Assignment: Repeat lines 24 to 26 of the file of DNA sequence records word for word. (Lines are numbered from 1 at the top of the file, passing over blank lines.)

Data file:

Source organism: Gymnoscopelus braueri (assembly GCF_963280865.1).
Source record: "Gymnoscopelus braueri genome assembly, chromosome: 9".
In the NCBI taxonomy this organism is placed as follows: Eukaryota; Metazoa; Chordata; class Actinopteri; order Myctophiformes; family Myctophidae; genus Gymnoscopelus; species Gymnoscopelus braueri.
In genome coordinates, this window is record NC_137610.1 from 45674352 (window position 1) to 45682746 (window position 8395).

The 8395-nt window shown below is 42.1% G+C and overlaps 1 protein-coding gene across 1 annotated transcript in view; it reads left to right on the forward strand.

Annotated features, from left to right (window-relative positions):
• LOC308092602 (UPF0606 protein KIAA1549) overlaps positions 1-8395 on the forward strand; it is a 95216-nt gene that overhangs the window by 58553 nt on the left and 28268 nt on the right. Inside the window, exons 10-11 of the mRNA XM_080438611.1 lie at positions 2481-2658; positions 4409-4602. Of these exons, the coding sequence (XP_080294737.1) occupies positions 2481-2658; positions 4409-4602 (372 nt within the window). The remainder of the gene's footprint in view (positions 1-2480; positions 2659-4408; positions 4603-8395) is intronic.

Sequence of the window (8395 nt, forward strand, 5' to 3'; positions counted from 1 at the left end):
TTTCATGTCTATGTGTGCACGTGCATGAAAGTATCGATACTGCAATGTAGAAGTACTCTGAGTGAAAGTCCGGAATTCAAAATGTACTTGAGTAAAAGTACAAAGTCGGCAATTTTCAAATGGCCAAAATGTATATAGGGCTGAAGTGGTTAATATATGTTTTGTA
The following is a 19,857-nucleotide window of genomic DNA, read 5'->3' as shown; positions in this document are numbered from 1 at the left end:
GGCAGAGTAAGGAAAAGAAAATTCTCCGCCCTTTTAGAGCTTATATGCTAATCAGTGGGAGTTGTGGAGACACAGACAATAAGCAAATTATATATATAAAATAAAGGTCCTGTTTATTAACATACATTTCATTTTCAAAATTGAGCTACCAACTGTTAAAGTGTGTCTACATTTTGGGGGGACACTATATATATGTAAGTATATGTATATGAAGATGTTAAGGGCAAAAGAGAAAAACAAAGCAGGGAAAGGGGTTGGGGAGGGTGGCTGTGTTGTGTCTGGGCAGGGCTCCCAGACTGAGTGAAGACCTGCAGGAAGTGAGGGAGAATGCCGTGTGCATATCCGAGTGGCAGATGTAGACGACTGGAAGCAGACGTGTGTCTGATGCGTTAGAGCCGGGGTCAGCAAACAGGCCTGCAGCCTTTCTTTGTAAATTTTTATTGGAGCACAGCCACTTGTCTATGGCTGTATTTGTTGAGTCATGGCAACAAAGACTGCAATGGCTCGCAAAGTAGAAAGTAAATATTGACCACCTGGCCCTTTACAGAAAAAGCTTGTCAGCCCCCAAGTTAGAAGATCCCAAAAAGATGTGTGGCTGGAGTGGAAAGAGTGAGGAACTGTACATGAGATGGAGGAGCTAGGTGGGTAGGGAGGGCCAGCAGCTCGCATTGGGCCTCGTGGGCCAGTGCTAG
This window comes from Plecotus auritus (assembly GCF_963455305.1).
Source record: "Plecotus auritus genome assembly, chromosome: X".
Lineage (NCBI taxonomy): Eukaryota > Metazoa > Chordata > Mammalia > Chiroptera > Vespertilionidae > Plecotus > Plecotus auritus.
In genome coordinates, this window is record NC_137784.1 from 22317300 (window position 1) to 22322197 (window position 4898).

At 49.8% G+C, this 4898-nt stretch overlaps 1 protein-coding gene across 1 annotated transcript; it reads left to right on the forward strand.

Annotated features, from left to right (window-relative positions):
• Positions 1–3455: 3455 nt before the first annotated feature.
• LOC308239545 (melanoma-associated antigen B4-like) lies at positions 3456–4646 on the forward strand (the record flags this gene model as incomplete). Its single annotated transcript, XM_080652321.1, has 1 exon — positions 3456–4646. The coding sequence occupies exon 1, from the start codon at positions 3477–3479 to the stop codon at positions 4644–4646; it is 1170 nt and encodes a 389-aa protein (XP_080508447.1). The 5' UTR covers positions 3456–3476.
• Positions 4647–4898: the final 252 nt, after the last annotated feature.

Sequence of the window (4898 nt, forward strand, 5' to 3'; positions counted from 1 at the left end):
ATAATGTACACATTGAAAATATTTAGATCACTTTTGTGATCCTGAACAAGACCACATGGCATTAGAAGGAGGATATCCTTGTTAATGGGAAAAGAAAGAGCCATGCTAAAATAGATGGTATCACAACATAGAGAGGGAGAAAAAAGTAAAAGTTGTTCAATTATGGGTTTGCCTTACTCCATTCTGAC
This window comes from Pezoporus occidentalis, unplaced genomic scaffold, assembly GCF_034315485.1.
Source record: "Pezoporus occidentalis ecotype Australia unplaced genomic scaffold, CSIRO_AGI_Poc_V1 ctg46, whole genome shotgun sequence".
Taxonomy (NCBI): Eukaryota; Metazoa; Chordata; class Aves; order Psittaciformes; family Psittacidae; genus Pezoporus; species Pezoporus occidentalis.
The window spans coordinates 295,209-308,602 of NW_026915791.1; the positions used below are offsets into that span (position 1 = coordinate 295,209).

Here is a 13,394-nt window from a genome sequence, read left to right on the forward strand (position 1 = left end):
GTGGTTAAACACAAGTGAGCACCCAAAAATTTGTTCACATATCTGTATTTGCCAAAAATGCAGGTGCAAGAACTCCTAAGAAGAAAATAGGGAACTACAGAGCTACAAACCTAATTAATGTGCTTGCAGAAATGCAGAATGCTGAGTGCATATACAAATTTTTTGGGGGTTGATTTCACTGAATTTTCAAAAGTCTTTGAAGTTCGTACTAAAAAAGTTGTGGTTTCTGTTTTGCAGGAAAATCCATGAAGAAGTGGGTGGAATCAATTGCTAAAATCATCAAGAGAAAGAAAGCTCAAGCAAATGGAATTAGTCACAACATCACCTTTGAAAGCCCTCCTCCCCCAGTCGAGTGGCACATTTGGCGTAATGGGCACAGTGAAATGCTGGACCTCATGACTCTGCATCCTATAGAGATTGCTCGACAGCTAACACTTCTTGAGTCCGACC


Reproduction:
Source record: "Pezoporus occidentalis ecotype Australia unplaced genomic scaffold, CSIRO_AGI_Poc_V1 ctg46, whole genome shotgun sequence".
Taxonomy (NCBI): Eukaryota; Metazoa; Chordata; class Aves; order Psittaciformes; family Psittacidae; genus Pezoporus; species Pezoporus occidentalis.
The window spans coordinates 295,209-308,602 of NW_026915791.1; the positions used below are offsets into that span (position 1 = coordinate 295,209).